- Each image links to the corresponding page of the book.
- The rows and columns of the sampler are switched.
diagrlinks lead to customizable diagrams.
- Notes on the other components of the image captions.
Notes on the image captions
The scanned image doesn’t match the description by Gertrude Whiting.
The patch is too small and shows only edge cases. It needs at least three repeats to be unambiguous.
The ground uses sewings, three-pair stitches, odd number of threads, tallies and/or picots. None of these are supported by GroundForge.
Bandages: dull for the objective of this page and too elaborate.
The short link after each N5 leads to families of pair diagrams.
Each pattern in such a family can be morphed into the others by nudging pins. Four of these families (cloth, diamond, kat, rose) cover more than a third of the grounds in the table, other families are wk (weaving kat), spiders (small), bias (crossed). These families illustrate how many variations can be made by changing stitches or nudging pin positions.
Multiple samples with a single base diagram
The variations on the base diagrams are just different stitches or even just a different number of twists.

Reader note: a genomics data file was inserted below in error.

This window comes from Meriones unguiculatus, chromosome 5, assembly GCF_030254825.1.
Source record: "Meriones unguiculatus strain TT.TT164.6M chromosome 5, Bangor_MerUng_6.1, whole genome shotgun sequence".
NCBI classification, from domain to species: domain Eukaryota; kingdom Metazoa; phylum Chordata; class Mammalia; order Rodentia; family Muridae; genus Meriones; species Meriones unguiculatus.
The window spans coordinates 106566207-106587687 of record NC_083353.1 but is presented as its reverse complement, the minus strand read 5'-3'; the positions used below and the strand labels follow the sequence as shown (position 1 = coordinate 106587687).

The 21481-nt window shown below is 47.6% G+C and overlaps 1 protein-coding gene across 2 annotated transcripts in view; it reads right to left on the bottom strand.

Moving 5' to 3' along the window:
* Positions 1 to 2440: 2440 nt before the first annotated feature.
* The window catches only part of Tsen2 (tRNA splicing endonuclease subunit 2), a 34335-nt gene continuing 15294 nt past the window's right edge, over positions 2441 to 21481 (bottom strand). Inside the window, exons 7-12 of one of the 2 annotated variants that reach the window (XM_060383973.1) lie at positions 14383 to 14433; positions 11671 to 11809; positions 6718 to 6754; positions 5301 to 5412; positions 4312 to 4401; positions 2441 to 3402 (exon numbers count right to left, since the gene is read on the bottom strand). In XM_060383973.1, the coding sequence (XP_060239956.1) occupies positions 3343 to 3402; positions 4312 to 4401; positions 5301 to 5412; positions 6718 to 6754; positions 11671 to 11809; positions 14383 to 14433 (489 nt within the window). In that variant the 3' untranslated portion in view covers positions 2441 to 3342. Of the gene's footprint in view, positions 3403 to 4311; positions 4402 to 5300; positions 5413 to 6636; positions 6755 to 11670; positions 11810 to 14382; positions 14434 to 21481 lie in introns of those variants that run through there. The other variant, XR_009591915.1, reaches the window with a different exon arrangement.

The patterns are more about plaits than pairs so you can use these torchon diagrams for pricking variations.
The base diagram for the Valenciennes grounds is defined with two plaits and a cloth stitch at the joins of the plaits. The variations are defined with the length of the plaits and the number of twists between the stitches. The form generates symmetrical diagrams, sorry, not for IE-11 and older.
A more recent overview of Valencienes grounds is published in ‘25 Valiencieneskantjes’ by Andries & Vroom, 2011
Samples with multiple diagrams
The diagram definition for this pattern is quite huge. Hence so far only one wheel is provided with stitches, you’ll have to fill in the others by yourself. Like we shared our efforts with you, we hope you share your efforts to create a corrected or completed version. Just supply the resulting link at our contact form.
At least one stitch is not accurate: lazy joins (using pairs as threads where plaits cross) are not supported, a Valenciennes type of join is used instead.
The sample — Has two base types of wheels. One with a cloth stitch center, every other with a half stitch center. There are variations in the starting point of the centers.
diagram a — A single repeat gives an impression of the basic idea of the pattern. It requires adding pairs on one side and drop them on the other.
diagram b — Two identical repeats allow different stitches for every other wheel but still require adding and dropping pairs.
diagram c — Two repeats with different directions. At the end of a row, the pairs can be reused for the next. Only evry other row of wheels can be different.
diagram d — Four repeats allows a correct pattern. Now you could change the starting points for the wheel centers.
These diagrams give a more or less similar impression. The difference in the diagrams are not as much about nudging pins as the diagrams presented by for example d: a different working order is required.